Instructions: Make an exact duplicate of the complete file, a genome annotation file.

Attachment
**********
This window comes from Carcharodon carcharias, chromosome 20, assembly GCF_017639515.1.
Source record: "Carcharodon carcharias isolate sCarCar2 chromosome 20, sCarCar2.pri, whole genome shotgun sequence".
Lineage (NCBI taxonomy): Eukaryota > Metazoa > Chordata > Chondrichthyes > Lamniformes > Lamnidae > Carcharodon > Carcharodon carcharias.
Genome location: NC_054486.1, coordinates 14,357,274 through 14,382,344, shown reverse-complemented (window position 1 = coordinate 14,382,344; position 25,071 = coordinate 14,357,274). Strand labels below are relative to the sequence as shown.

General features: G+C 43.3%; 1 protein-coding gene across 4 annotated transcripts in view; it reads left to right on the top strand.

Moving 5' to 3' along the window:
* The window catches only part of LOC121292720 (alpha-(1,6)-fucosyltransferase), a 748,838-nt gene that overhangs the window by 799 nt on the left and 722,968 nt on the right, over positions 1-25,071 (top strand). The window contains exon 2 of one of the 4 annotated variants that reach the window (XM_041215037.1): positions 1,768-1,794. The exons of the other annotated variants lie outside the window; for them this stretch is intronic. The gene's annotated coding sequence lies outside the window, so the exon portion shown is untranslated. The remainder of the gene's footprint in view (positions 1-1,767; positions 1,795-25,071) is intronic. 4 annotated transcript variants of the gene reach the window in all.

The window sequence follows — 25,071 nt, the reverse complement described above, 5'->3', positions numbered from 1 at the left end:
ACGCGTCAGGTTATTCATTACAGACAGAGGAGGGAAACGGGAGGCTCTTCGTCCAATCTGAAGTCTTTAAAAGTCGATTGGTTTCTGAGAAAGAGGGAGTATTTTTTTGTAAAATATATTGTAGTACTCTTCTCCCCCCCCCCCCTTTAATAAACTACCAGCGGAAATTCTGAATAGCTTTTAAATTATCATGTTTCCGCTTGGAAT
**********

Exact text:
This window comes from Carcharodon carcharias, chromosome 20, assembly GCF_017639515.1.
Source record: "Carcharodon carcharias isolate sCarCar2 chromosome 20, sCarCar2.pri, whole genome shotgun sequence".
Lineage (NCBI taxonomy): Eukaryota > Metazoa > Chordata > Chondrichthyes > Lamniformes > Lamnidae > Carcharodon > Carcharodon carcharias.
Genome location: NC_054486.1, coordinates 14,357,274 through 14,382,344, shown reverse-complemented (window position 1 = coordinate 14,382,344; position 25,071 = coordinate 14,357,274). Strand labels below are relative to the sequence as shown.

General features: G+C 43.3%; 1 protein-coding gene across 4 annotated transcripts in view; it reads left to right on the top strand.

Moving 5' to 3' along the window:
* The window catches only part of LOC121292720 (alpha-(1,6)-fucosyltransferase), a 748,838-nt gene that overhangs the window by 799 nt on the left and 722,968 nt on the right, over positions 1-25,071 (top strand). The window contains exon 2 of one of the 4 annotated variants that reach the window (XM_041215037.1): positions 1,768-1,794. The exons of the other annotated variants lie outside the window; for them this stretch is intronic. The gene's annotated coding sequence lies outside the window, so the exon portion shown is untranslated. The remainder of the gene's footprint in view (positions 1-1,767; positions 1,795-25,071) is intronic. 4 annotated transcript variants of the gene reach the window in all.

The window sequence follows — 25,071 nt, the reverse complement described above, 5'->3', positions numbered from 1 at the left end:
ACGCGTCAGGTTATTCATTACAGACAGAGGAGGGAAACGGGAGGCTCTTCGTCCAATCTGAAGTCTTTAAAAGTCGATTGGTTTCTGAGAAAGAGGGAGTATTTTTTTGTAAAATATATTGTAGTACTCTTCTCCCCCCCCCCCCTTTAATAAACTACCAGCGGAAATTCTGAATAGCTTTTAAATTATCATGTTTCCGCTTGGAAT